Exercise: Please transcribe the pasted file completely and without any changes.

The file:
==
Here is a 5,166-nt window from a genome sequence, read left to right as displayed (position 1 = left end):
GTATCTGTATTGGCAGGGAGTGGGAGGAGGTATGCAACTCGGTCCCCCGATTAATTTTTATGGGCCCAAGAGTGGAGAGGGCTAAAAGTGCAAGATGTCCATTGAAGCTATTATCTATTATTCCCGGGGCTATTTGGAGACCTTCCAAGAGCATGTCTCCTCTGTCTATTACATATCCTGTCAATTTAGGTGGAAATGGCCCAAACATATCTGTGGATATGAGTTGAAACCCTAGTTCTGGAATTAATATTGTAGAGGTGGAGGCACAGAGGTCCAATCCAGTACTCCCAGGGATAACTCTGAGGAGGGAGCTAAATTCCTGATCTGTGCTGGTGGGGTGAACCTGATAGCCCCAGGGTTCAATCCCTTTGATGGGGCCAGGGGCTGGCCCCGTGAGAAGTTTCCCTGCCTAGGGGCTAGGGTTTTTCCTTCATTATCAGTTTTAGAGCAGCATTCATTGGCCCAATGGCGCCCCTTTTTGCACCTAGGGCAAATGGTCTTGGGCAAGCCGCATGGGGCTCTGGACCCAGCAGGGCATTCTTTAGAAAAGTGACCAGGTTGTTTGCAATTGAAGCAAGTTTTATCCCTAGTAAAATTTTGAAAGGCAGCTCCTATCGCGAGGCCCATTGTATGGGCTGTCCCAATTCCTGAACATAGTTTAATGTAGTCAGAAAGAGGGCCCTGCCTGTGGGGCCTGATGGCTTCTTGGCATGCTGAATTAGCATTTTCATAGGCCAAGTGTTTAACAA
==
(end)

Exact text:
Here is a 5,166-nt window from a genome sequence, read left to right as displayed (position 1 = left end):
GTATCTGTATTGGCAGGGAGTGGGAGGAGGTATGCAACTCGGTCCCCCGATTAATTTTTATGGGCCCAAGAGTGGAGAGGGCTAAAAGTGCAAGATGTCCATTGAAGCTATTATCTATTATTCCCGGGGCTATTTGGAGACCTTCCAAGAGCATGTCTCCTCTGTCTATTACATATCCTGTCAATTTAGGTGGAAATGGCCCAAACATATCTGTGGATATGAGTTGAAACCCTAGTTCTGGAATTAATATTGTAGAGGTGGAGGCACAGAGGTCCAATCCAGTACTCCCAGGGATAACTCTGAGGAGGGAGCTAAATTCCTGATCTGTGCTGGTGGGGTGAACCTGATAGCCCCAGGGTTCAATCCCTTTGATGGGGCCAGGGGCTGGCCCCGTGAGAAGTTTCCCTGCCTAGGGGCTAGGGTTTTTCCTTCATTATCAGTTTTAGAGCAGCATTCATTGGCCCAATGGCGCCCCTTTTTGCACCTAGGGCAAATGGTCTTGGGCAAGCCGCATGGGGCTCTGGACCCAGCAGGGCATTCTTTAGAAAAGTGACCAGGTTGTTTGCAATTGAAGCAAGTTTTATCCCTAGTAAAATTTTGAAAGGCAGCTCCTATCGCGAGGCCCATTGTATGGGCTGTCCCAATTCCTGAACATAGTTTAATGTAGTCAGAAAGAGGGCCCTGCCTGTGGGGCCTGATGGCTTCTTGGCATGCTGAATTAGCATTTTCATAGGCCAAGTGTTTAACAA